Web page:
Spain and Germany are seeing growth of 30 percent annually in ethnic food, according to Food From Britain, a research firm in the UK. A few years ago, the fastest-growing European market for ethnic foods was the Netherlands, the firm says. Sweden was Europe’s number-one consumer of Mexican food.
One beneficiary of the worldwide growth of ethnic food brands is the Hispanic brand Goya. Founded in 1936 in New York City by immigrants from Spain, Goya is today the largest Hispanic-owned food company in the United States. The Goya brand, with more than 1,500 product offerings, often occupies multiple shelves in grocery stores. In 2005 alone, Goya added over 400 new products.
Goya has adopted the approach that Latino foods should be segmented further into country-oriented cuisine, because that’s the way Hispanics identify themselves. As a result, the company markets products from the Caribbean, Mexico, Spain, and Central and South America. The company manufactures and distributes its products from the US, Puerto Rico, the Dominican Republic and Spain.
The Asian food brand segment has seen strong growth not just in the United States, but also worldwide. In the UK, for example, the leading ethnic foods for years have been Indian and Chinese. But other Asian cuisines are on the rise. UK market research publisher Key Note says that some of the fastest-growing ethnic foods are Malaysian, Japanese and Indonesian.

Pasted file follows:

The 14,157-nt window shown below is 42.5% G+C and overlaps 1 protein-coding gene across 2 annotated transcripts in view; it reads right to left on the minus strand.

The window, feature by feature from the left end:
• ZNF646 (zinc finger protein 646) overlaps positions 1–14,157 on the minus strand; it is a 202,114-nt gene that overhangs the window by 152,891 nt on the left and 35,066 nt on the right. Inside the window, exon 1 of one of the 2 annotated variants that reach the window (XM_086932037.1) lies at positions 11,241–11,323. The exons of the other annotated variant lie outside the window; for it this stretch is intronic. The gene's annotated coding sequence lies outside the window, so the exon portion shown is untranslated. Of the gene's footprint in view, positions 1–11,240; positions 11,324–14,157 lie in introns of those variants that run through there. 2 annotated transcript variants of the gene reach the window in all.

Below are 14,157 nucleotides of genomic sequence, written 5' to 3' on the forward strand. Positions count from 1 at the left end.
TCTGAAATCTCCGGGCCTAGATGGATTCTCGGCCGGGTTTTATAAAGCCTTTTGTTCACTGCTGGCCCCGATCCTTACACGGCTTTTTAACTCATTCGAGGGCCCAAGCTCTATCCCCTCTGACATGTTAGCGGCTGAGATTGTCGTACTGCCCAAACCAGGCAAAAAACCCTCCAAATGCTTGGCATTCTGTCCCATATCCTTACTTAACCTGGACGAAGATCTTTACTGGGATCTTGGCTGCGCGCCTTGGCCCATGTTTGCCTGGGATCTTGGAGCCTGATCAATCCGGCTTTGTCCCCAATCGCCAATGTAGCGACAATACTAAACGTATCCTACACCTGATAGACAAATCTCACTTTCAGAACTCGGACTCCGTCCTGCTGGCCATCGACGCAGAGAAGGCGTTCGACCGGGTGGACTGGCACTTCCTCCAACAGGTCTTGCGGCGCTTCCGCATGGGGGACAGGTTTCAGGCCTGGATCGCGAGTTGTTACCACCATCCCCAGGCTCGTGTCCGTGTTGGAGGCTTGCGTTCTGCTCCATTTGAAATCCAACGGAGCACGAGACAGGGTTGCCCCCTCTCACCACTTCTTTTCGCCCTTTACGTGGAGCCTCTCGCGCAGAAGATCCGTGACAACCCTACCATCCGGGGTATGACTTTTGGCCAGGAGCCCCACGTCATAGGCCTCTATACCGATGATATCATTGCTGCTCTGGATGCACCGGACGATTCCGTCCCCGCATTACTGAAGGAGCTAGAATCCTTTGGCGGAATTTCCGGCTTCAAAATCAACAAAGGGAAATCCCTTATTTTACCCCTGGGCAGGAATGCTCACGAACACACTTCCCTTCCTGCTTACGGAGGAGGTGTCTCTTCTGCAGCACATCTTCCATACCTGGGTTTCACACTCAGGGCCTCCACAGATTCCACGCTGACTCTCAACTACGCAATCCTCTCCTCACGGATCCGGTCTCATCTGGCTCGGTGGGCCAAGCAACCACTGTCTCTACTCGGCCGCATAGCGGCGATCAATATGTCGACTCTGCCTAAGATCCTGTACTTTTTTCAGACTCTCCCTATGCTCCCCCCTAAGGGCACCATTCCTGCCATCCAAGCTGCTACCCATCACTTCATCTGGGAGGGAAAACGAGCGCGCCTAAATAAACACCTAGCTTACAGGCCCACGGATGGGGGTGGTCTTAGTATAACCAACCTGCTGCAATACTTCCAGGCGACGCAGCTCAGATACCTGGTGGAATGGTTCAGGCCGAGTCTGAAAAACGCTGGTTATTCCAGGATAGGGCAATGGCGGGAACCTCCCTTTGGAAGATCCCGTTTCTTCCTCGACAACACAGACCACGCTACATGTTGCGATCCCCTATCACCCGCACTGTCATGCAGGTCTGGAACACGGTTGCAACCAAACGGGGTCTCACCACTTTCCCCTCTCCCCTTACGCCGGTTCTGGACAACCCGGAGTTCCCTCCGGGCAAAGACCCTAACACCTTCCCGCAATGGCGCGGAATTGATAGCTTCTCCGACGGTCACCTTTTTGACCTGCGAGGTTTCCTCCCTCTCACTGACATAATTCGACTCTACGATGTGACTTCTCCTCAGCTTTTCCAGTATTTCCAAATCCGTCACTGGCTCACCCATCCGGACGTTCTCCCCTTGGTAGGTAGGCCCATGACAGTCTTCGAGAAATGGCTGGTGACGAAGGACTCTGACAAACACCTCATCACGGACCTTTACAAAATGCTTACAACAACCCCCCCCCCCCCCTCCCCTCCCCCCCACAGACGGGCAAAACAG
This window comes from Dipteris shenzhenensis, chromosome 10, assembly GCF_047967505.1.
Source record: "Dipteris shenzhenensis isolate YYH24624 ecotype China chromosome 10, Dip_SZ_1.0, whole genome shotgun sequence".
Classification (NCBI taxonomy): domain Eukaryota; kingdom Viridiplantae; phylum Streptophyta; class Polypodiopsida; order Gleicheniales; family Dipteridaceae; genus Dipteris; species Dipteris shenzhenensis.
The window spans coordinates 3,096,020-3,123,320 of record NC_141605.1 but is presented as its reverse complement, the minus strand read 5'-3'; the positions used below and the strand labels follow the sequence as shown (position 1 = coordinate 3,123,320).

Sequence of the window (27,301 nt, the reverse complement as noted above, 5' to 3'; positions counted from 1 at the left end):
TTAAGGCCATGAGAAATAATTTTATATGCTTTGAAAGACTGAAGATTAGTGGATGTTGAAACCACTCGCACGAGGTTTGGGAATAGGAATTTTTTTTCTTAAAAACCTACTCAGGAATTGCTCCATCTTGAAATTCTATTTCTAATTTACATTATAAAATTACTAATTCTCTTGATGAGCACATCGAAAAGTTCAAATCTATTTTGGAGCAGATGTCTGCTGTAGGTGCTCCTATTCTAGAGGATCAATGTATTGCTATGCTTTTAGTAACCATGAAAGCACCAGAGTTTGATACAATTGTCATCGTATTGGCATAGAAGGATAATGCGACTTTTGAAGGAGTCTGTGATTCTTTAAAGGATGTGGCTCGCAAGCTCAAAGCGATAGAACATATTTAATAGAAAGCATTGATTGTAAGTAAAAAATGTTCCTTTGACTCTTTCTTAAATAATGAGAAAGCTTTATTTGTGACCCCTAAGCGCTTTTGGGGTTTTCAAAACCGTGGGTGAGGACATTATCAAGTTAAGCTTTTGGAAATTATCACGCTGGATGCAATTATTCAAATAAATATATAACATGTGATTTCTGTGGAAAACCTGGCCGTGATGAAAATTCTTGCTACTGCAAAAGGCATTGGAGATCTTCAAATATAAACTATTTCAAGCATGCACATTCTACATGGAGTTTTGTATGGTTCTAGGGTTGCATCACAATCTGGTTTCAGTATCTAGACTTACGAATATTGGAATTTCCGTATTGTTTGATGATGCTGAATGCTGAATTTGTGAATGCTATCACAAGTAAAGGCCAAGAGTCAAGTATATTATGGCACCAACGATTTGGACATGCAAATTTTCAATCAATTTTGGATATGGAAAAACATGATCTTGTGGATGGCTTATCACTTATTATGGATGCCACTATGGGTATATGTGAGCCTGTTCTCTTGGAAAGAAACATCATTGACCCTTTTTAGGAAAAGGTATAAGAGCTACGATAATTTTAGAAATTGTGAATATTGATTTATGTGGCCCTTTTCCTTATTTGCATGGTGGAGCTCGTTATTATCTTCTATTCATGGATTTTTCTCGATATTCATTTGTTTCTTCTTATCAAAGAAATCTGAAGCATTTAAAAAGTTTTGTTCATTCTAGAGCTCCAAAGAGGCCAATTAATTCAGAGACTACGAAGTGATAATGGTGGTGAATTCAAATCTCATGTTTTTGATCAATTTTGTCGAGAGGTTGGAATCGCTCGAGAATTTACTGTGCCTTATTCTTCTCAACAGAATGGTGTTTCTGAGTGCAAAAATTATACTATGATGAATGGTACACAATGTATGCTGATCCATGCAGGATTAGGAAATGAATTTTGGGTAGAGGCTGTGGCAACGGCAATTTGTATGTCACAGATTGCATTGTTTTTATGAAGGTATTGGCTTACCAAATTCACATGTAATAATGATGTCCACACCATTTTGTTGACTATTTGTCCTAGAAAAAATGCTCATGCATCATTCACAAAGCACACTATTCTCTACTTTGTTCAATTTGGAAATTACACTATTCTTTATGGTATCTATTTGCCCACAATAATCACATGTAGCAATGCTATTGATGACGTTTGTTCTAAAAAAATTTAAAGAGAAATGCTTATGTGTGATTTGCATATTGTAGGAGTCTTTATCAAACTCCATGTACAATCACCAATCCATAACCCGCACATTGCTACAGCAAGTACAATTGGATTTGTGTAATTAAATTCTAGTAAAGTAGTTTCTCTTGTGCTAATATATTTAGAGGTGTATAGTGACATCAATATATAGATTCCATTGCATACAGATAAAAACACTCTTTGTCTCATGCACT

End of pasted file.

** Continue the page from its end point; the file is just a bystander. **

One leading brand in the European market, Daloon (which means “The Great Dragon” in Chinese), got its start in Denmark. Sai-chiu Van, of Chinese origin, traveled to Denmark to study agriculture, but he remained there and founded Daloon in 1960. He began by making spring rolls in the basement of his Copenhagen home. Today the company operates from two factories in Denmark, offices in the UK and a subsidiary in Germany. Daloon sells Chinese, Indian and Thai products in the UK, Germany and Scandinavia. It also exports to Austria, France, Spain and Switzerland.
In the US, more than half the Asian population is concentrated in just three states—California, New York and Texas—but Asian food is widely popular. Chinese, Japanese and Thai food brands have long been considered mainstream, but now Vietnamese, Indonesian and Korean brands are also popular.
Cosmos Food was a quiet forty-year-old California producer of kimchi, a Korean delicacy, when David Kim purchased the company in 2002. Since then, the company’s business has “more than doubled, in part because it went mainstream: Its products now line the shelves of Costcos across California and Wal-Marts across America” (“Cosmos Food Co., fermenting revolution with its kimchi,” Los Angeles Times, April 22, 2009). Cosmos now runs the country’s largest kimchi factory.
Indian food brands have proven to be especially popular in the past few years. Hain Celestial Group, a US$ 1 billion company based in the United States, markets numerous food brands in North America and Europe. One brand, Ethnic Gourmet, features frozen meals and sauces in four categories: Thai, Indian, Malaysian and Greek. The Indian line is the leader, with ten frozen products and four simmer sauces. Ethnic Gourmet products are not only exotic in taste, they are also all natural—a powerful brand attribute in today’s health-conscious consumer market.